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If Consumers Only Knew: Immigration, "Food, Inc.," and Whiteness in the Local Foods Movement

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Abstract:

The mainstream U.S. environmental movement's easy alignment with white supremacist, nativist discourses (and general avoidance of questions vis-a-vis race) has a long history. But what about that aspect of the larger environmental movement—the “green” eating trend—that has swept the U.S. in recent years in the form of locavore, organic, Fair Trade, free-range, activist foodies who look to Michael Pollan and Joel Salatin for their cues? What do they have to say about immigration? How do they understand free trade agreements like NAFTA in relation to the U.S. food system that they claim is broken? Where do immigrants figure in, if at all? Is the whole commodity chain included in concerns about food? In this paper, I examine the popular documentary "Food, Inc." and its discussion of immigration, race, and consumption. More specifically, I argue that "Food, Inc". purports to expose the conditions behind the U.S. food system, but ultimately makes certain claims regarding consumption that rely on a neoliberal and racialized understanding of consumer citizenship that excludes those who cannot afford to belong.

Most Common Document Word Stems:

food (96), consum (26), inc (24), immigr (24), film (20), movement (20), worker (19), 2008 (17), system (17), citizenship (15), white (14), organ (14), labor (13), u.s (12), 2010 (12), cultur (11), home (11), activist (11), american (11), racial (11), way (10),
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Association:
Name: International Communication Association
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http://www.icahdq.org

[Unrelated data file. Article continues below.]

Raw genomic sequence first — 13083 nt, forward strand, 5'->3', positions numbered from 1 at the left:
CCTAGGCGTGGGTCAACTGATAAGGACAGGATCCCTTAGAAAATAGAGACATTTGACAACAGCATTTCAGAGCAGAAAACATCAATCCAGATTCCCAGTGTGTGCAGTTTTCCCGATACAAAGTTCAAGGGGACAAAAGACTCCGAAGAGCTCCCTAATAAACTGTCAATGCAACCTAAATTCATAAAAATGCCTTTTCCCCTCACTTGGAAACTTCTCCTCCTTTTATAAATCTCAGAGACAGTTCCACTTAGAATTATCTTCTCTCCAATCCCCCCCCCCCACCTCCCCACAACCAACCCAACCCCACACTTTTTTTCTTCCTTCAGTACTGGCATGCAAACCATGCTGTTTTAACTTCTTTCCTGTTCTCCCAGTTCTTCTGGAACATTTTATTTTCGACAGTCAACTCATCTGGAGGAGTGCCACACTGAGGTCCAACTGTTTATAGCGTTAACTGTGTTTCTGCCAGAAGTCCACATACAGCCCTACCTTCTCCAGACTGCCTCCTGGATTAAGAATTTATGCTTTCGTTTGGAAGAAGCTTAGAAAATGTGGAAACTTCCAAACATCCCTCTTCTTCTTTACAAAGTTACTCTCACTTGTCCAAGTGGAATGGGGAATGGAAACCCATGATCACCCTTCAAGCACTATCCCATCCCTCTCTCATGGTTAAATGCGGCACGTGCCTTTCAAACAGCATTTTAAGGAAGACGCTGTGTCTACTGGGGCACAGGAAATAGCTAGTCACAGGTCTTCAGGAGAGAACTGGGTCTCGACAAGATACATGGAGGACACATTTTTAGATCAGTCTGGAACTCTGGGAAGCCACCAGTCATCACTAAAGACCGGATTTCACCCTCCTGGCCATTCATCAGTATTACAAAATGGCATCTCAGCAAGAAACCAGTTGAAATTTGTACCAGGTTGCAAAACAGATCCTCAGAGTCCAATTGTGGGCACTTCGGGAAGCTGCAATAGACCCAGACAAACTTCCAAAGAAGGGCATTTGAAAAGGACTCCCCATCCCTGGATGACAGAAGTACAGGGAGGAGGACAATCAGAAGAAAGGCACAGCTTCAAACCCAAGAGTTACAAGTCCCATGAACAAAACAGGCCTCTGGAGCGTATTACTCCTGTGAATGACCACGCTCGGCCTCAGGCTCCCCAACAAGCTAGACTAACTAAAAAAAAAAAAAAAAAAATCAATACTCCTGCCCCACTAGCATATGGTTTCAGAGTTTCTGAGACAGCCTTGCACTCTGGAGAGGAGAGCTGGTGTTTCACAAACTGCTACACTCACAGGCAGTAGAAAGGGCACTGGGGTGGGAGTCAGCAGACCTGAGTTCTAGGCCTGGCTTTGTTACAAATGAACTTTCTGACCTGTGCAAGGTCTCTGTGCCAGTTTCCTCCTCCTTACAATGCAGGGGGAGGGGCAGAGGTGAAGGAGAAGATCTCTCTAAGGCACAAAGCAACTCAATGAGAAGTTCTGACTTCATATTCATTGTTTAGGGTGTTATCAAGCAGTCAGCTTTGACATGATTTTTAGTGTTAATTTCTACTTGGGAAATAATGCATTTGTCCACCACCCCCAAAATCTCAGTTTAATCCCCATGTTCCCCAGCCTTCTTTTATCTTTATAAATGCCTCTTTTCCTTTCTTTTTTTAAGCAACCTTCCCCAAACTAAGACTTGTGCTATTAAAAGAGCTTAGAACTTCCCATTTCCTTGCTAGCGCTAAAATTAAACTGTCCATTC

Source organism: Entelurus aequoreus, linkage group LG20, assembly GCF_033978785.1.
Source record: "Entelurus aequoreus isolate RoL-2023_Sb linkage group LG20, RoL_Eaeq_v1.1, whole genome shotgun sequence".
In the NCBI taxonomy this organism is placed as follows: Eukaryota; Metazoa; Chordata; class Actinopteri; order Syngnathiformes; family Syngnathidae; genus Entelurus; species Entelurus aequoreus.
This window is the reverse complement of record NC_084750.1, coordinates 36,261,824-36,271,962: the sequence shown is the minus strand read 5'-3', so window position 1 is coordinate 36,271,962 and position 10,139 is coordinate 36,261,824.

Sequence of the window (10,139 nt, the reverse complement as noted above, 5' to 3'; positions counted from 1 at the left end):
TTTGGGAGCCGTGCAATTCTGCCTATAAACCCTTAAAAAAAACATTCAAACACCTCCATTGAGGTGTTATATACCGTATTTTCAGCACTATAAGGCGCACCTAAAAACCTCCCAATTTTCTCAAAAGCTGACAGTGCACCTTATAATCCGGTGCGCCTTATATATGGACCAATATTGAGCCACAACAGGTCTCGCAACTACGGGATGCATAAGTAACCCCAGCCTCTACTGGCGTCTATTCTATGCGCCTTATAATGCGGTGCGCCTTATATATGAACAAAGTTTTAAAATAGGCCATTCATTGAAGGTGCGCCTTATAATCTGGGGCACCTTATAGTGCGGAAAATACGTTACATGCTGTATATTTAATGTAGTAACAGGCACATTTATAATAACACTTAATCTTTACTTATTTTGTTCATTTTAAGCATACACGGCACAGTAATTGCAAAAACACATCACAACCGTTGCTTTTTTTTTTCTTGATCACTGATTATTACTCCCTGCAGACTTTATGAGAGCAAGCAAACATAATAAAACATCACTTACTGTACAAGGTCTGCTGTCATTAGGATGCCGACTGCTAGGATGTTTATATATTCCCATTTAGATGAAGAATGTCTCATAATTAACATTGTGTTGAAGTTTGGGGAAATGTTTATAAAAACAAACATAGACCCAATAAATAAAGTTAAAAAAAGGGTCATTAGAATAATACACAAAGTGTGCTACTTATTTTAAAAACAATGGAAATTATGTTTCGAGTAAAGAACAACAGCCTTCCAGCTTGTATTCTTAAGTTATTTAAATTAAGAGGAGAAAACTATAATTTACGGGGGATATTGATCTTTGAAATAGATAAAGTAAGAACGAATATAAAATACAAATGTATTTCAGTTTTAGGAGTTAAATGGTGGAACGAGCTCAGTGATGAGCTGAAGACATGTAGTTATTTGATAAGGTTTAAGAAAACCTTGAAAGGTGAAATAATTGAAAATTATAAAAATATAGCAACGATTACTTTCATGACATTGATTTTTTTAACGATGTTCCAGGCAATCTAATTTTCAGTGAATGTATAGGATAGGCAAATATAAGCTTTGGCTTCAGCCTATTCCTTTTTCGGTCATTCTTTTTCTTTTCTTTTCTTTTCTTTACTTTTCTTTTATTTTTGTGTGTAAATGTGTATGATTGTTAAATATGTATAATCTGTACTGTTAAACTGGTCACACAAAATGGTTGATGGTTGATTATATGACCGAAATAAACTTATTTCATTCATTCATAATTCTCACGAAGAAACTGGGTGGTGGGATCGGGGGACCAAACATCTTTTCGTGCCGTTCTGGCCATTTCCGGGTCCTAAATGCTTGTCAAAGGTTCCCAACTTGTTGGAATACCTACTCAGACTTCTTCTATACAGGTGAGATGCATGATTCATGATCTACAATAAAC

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URL: http://citation.allacademic.com/meta/p489072_index.html
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MLA Citation:

Page, Allison. "If Consumers Only Knew: Immigration, "Food, Inc.," and Whiteness in the Local Foods Movement" Paper presented at the annual meeting of the International Communication Association, TBA, Boston, MA, May 25, 2011 <Not Available>. 2014-11-26 <http://citation.allacademic.com/meta/p489072_index.html>

APA Citation:

Page, A. C. , 2011-05-25 "If Consumers Only Knew: Immigration, "Food, Inc.," and Whiteness in the Local Foods Movement" Paper presented at the annual meeting of the International Communication Association, TBA, Boston, MA Online <PDF>. 2014-11-26 from http://citation.allacademic.com/meta/p489072_index.html

Publication Type: Conference Paper/Unpublished Manuscript
Review Method: Peer Reviewed
Abstract: The mainstream U.S. environmental movement's easy alignment with white supremacist, nativist discourses (and general avoidance of questions vis-a-vis race) has a long history. But what about that aspect of the larger environmental movement—the “green” eating trend—that has swept the U.S. in recent years in the form of locavore, organic, Fair Trade, free-range, activist foodies who look to Michael Pollan and Joel Salatin for their cues? What do they have to say about immigration? How do they understand free trade agreements like NAFTA in relation to the U.S. food system that they claim is broken? Where do immigrants figure in, if at all? Is the whole commodity chain included in concerns about food? In this paper, I examine the popular documentary "Food, Inc." and its discussion of immigration, race, and consumption. More specifically, I argue that "Food, Inc". purports to expose the conditions behind the U.S. food system, but ultimately makes certain claims regarding consumption that rely on a neoliberal and racialized understanding of consumer citizenship that excludes those who cannot afford to belong.


Similar Titles:
Who Will Do the Work? The Labor Question in the Transformation of the American Agro-food System

Are the children of White immigrants more likely to assimilate to the dominant culture of American than those of non-White immigrants?


 
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